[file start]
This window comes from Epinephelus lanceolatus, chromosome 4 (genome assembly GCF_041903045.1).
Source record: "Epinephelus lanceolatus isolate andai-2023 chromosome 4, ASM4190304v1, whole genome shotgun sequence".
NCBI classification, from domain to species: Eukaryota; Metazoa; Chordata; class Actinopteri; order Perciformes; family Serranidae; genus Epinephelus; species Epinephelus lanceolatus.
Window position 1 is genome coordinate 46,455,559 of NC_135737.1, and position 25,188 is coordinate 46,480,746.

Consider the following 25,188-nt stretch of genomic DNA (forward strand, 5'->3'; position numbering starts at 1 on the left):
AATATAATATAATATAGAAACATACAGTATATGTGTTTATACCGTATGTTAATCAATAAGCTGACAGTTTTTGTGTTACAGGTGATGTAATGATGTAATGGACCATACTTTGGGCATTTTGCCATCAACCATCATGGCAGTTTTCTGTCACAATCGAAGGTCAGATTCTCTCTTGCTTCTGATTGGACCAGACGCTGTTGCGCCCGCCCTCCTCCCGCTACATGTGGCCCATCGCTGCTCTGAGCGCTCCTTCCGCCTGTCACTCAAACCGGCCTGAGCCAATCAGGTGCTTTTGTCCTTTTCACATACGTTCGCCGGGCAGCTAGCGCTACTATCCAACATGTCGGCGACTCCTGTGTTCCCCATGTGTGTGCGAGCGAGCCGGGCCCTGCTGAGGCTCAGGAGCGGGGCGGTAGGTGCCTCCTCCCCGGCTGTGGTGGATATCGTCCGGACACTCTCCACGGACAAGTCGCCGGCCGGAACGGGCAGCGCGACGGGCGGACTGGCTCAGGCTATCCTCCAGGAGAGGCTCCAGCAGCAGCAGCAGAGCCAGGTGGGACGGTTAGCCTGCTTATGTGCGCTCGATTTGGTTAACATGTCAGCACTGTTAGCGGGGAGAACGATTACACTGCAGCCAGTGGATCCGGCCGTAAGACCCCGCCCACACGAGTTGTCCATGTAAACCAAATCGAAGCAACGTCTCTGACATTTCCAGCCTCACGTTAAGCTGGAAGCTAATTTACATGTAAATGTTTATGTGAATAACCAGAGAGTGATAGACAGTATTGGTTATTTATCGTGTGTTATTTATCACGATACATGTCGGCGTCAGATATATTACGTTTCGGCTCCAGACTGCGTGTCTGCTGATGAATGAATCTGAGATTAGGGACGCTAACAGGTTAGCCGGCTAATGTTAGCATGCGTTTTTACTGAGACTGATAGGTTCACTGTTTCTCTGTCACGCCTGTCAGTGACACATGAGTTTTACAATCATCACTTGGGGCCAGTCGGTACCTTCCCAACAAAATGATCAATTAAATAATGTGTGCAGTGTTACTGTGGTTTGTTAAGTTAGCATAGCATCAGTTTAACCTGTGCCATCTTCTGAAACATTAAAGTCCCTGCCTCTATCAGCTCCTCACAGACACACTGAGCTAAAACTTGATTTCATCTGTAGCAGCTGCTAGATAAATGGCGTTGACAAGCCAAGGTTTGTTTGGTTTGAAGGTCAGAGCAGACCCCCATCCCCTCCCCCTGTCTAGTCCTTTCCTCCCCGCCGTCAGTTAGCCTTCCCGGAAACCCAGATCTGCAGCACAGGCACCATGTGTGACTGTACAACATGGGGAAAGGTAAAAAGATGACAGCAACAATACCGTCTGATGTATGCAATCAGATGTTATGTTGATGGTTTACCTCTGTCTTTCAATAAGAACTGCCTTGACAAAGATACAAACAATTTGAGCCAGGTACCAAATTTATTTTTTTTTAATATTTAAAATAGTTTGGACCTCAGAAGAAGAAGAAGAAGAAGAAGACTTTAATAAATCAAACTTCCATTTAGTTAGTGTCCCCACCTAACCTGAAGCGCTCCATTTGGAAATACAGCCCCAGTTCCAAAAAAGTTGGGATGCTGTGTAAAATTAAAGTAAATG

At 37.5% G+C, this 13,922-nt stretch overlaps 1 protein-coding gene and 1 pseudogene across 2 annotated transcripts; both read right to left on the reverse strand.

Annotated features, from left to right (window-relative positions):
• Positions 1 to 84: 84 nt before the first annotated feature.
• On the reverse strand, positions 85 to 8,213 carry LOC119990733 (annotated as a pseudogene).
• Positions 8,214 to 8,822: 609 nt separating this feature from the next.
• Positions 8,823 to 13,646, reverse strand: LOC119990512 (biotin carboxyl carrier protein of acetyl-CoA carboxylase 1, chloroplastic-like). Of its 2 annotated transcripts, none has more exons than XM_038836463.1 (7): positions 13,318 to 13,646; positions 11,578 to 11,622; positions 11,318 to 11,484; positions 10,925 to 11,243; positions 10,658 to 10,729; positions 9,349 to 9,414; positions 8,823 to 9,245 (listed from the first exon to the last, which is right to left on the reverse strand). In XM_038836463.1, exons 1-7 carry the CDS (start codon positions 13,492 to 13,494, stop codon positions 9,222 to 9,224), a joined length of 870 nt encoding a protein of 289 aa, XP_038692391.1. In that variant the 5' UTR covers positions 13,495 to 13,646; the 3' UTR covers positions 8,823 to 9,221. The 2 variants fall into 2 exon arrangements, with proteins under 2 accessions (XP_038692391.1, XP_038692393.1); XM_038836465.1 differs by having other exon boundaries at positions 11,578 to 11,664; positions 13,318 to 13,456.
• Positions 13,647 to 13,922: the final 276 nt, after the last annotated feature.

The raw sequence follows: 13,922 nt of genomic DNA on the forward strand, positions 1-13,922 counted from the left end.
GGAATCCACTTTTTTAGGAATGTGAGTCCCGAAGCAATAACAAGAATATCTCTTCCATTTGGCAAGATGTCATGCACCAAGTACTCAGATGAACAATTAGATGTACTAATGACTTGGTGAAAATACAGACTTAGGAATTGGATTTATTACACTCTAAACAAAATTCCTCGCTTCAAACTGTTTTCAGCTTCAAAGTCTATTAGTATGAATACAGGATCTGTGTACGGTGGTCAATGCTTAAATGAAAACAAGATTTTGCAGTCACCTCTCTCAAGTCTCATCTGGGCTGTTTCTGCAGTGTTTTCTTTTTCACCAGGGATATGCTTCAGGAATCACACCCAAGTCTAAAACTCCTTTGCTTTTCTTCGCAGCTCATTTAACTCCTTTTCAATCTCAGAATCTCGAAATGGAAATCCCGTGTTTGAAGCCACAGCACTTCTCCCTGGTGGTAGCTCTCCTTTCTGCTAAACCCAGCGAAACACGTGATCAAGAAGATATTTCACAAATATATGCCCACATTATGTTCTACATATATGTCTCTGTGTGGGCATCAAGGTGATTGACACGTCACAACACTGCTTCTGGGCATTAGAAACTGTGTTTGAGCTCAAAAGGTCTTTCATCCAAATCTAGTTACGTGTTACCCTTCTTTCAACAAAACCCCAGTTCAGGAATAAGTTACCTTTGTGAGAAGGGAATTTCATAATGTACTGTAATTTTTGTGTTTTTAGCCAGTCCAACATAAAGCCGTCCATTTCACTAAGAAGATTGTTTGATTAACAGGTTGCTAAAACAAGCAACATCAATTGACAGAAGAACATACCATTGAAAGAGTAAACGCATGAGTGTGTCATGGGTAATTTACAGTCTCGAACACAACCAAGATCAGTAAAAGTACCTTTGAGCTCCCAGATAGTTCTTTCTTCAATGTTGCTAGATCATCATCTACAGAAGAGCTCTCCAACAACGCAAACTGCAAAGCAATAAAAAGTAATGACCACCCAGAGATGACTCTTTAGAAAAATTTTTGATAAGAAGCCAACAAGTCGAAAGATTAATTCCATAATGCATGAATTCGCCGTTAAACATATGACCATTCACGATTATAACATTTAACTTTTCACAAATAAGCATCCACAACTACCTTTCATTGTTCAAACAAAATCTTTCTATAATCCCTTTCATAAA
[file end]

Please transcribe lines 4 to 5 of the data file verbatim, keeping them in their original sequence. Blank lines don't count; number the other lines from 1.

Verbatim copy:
Window position 1 is genome coordinate 46,455,559 of NC_135737.1, and position 25,188 is coordinate 46,480,746.

Consider the following 25,188-nt stretch of genomic DNA (forward strand, 5'->3'; position numbering starts at 1 on the left):